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Whatever strength the shield might have had left after that rude emasculation would be further diminished by two other limiting provisions contained in the bills.

Along with information related to crimes, the shield would not apply to information that presents an imminent danger to national security or a threat of death or bodily harm. Information relating to the identity of anyone who discloses a trade secret would also fall outside the shield's protections.

This would effectively doom the protection that a California appeals court granted to bloggers in the Apple v. Doe case. The bloggers in that case published secret Apple information on a future product, and the company sued to learn who had leaked the information.

In a landmark decision, the court held that the bloggers could claim the protection of the California shield law, even though they didn't work for a traditional news service, and despite the fact that the information they published might constitute a trade secret.

The court argued that, while the publishers might be separately liable for publishing trade secrets, Apple couldn't compel them to reveal their sources based solely on Apple's claim of a trade secret. The information had value to the public, the court reasoned, and the verbatim posting of the Apple document was an act of journalism that deserved the benefits of California's reporter shield.

Under the proposed federal shield, the blog publishers would not enjoy the same protection, since the identity of those sources who reveal trade secrets would not rest under the aegis of the bills' protections. If companies could find a legal excuse to try their blog grievances in federal court, the shield would not protect the identities of employees or partners who leak trade secrets to industry bloggers.

Despite its limitations, the bill does at least take a step forward by acknowledging that bloggers, and others outside the traditional media outlets, do in fact constitute members of the fourth estate. One of the main problems with considering bloggers as reporters in the past was that most bloggers are also enthusiasts, and it's hard to tell where the reporter starts and the fanboy stops. Many state laws get around this by crafting their reporter's shields to protect only those individuals who are affiliated with a traditional newsgathering organization.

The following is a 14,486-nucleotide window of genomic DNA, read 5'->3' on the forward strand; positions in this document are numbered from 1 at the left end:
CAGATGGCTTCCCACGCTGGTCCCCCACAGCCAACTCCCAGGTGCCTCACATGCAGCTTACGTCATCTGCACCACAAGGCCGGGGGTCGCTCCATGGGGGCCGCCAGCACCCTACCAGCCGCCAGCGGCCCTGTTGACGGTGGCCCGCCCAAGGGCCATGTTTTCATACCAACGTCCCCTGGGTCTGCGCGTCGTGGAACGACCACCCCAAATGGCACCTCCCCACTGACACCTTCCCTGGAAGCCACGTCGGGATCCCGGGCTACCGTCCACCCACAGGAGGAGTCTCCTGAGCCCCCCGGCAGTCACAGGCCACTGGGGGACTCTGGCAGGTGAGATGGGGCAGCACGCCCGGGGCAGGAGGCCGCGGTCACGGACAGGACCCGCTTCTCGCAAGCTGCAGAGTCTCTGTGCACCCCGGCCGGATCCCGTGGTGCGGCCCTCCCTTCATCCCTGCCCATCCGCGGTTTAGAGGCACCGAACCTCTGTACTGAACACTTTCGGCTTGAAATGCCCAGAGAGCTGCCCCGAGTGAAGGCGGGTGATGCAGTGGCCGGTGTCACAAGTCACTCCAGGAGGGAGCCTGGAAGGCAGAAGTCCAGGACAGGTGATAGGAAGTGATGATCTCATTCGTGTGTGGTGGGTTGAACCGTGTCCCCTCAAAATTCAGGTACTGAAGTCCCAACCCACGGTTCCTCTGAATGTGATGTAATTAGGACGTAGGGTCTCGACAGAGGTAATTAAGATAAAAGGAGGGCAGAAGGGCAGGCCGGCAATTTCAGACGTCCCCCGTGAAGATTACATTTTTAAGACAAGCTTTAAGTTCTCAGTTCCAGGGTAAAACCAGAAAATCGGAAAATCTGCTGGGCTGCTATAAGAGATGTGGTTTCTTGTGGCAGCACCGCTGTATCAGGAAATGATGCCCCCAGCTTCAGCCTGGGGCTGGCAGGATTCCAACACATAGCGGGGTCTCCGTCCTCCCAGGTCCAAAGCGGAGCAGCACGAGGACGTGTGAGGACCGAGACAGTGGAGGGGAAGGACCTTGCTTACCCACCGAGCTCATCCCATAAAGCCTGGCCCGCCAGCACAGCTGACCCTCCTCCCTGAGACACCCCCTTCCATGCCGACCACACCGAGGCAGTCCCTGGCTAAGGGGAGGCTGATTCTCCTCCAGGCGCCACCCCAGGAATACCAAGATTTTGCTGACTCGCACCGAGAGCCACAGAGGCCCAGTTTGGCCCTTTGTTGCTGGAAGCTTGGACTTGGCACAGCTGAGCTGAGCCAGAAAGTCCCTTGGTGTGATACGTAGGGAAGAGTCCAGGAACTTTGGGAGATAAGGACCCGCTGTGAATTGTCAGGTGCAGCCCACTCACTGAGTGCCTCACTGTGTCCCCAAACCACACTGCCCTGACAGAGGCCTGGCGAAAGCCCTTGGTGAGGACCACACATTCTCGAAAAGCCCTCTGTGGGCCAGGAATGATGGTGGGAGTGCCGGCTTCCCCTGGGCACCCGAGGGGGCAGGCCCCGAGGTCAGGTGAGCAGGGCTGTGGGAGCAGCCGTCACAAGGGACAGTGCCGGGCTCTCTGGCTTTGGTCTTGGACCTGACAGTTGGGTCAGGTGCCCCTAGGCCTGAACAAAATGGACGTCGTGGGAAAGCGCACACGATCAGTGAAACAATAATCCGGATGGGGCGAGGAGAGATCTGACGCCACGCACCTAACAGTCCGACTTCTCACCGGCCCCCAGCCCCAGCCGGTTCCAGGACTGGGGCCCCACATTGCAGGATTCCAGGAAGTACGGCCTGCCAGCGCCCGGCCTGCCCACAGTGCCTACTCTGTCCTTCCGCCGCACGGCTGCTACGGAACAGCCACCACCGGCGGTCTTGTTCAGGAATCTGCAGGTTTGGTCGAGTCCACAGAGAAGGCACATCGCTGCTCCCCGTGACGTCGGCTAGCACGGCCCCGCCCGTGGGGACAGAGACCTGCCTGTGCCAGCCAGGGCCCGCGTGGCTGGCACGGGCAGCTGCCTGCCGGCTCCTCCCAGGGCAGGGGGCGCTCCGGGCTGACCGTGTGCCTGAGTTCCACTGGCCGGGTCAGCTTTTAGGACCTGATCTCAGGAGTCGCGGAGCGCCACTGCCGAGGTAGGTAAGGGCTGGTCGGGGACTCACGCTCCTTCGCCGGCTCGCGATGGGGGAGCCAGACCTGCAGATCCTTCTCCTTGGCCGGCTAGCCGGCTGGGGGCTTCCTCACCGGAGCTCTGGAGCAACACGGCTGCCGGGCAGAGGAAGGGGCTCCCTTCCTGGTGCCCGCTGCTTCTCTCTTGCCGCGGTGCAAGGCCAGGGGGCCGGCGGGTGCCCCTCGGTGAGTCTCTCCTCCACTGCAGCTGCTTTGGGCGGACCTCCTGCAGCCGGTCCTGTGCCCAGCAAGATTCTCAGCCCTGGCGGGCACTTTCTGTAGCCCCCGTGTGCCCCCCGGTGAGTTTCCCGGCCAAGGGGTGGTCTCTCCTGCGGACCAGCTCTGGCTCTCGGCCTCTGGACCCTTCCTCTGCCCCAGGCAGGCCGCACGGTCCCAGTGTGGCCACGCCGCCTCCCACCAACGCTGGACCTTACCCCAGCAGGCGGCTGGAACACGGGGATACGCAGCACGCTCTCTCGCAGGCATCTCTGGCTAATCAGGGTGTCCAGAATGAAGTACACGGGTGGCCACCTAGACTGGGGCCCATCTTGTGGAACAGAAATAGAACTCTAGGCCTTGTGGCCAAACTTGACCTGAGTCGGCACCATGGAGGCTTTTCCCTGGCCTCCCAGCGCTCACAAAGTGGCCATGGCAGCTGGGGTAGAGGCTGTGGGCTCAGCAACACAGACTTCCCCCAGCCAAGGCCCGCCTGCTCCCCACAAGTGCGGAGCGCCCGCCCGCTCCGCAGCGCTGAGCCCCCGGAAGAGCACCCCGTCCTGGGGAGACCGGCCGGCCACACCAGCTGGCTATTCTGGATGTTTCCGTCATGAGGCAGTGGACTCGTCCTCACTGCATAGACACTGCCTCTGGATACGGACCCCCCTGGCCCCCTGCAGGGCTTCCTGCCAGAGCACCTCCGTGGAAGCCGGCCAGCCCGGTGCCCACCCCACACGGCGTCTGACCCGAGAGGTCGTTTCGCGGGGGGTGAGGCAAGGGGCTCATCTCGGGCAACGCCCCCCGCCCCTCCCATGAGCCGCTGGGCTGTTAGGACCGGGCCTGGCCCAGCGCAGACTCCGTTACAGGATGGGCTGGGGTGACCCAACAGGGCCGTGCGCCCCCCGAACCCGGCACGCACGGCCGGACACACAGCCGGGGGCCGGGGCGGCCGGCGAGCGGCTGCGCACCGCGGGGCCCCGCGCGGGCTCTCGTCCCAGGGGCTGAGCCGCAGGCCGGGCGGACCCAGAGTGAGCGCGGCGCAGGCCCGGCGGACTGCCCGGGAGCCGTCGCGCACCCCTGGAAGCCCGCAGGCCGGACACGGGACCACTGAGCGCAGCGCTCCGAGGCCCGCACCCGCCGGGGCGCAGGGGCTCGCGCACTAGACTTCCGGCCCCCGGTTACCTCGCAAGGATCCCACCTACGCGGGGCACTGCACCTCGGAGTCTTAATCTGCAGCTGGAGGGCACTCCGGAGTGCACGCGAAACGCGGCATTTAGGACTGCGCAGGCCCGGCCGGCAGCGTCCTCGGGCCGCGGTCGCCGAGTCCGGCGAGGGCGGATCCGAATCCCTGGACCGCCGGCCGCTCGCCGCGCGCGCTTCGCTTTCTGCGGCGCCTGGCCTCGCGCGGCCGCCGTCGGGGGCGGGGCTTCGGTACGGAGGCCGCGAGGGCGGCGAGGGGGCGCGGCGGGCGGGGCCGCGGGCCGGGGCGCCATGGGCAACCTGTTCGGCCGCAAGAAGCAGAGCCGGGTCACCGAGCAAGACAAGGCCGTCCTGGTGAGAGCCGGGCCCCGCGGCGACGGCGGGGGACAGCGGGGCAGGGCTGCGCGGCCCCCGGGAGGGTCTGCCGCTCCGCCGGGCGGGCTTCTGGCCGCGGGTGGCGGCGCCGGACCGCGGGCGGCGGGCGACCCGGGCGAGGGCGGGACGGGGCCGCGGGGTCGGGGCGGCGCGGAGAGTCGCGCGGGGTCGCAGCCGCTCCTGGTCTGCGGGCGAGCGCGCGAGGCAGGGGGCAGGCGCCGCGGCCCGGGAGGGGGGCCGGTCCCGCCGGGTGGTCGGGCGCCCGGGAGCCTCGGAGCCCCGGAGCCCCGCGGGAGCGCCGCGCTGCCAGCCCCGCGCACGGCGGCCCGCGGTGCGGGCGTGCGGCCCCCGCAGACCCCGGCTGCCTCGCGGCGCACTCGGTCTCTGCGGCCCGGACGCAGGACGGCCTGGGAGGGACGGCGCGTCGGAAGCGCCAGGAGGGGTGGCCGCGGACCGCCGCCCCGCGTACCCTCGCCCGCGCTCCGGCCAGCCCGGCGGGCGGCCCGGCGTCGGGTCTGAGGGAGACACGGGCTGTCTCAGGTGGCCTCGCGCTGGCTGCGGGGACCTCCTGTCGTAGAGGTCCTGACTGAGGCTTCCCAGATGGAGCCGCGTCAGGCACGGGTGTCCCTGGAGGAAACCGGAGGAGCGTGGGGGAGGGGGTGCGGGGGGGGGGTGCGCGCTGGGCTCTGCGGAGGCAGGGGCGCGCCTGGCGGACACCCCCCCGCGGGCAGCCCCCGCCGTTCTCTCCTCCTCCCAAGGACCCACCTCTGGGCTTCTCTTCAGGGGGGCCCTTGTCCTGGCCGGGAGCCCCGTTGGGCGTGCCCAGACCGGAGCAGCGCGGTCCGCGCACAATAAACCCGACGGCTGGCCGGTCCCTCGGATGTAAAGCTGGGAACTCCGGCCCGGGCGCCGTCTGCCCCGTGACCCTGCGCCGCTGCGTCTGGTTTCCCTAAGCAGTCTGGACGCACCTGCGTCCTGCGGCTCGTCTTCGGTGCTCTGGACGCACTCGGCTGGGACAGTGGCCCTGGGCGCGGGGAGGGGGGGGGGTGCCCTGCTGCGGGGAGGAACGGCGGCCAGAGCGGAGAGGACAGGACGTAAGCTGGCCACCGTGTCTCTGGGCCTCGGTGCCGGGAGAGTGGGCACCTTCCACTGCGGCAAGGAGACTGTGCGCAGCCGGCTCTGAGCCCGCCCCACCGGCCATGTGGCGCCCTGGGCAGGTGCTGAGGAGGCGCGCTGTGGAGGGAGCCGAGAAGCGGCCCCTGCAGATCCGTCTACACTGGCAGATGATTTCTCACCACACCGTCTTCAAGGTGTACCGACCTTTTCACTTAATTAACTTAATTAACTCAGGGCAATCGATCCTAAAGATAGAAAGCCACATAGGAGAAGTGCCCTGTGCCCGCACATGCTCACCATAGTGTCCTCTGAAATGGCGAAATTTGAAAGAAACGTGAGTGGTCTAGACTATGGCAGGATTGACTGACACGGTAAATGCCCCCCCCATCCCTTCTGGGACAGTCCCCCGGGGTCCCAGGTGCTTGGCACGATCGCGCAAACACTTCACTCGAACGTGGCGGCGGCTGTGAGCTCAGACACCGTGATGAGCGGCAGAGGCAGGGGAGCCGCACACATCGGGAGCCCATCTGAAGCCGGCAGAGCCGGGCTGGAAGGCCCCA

Apple attempted to apply this reasoning to the blog publishers in Apple v. Doe, arguing that the reporter's shield didn't protect them since they weren't affiliated with the big boys of mainstream journalism - TV stations, newspapers, magazines, etc.

The court rejected Apple's contentions and argued that there was no good test to distinguish between "legitimate" and "illegitimate" news. Any attempt to do so, argued the court, would violate a basic principle of the First Amendment that the marketplace of ideas, and not the government, should determine the relative worth of ideas.

The idea that blogs are "illegitimate" news persisted, though, even after that groundbreaking decision. Many pundits trotted out the argument again during the debate over Josh Wolf's contempt conviction, wondering whether someone who supported and sympathized with the subjects of his reporting could ever qualify as a journalist.

Of course, if being in bed with your sources would push a reporter outside the proposed shield, the entire Washington press corps would be excluded. Rather than getting hung up on a person's job title or professional affiliations, the new bills focus more on ensuring that the reporter/blogger was in fact engaged in an act of journalism, and not proselytizing on behalf of a pet cause or throwing up wild defamatory statements on the behalf of unnamed "sources."

Christine Tatum, President of the Society of Professional Journalists and Bob Cox, President of the Media Bloggers Association, both expressed concerns that the proposed shield would encourage many people to claim protection for irresponsible behavior on the grounds that they are engaged in journalism, thus besmirching the good name of bloggers/journalists everywhere.

In the end, they argued, it will be up to judges to sort through the facts of each particular case to determine what constitutes real journalism - exactly what the California court wanted to avoid, and a possible violation of the First Amendment according to that court's reasoning.

But before you get hung up on nightmare visions of black-robed judges revoking press credentials for your blog, keep in mind that Congress seems to enjoy its perennial tradition of rejecting reporter shield laws.

Which is bad for reporters generally, but at least the small-time journos are finally getting some respect. ®

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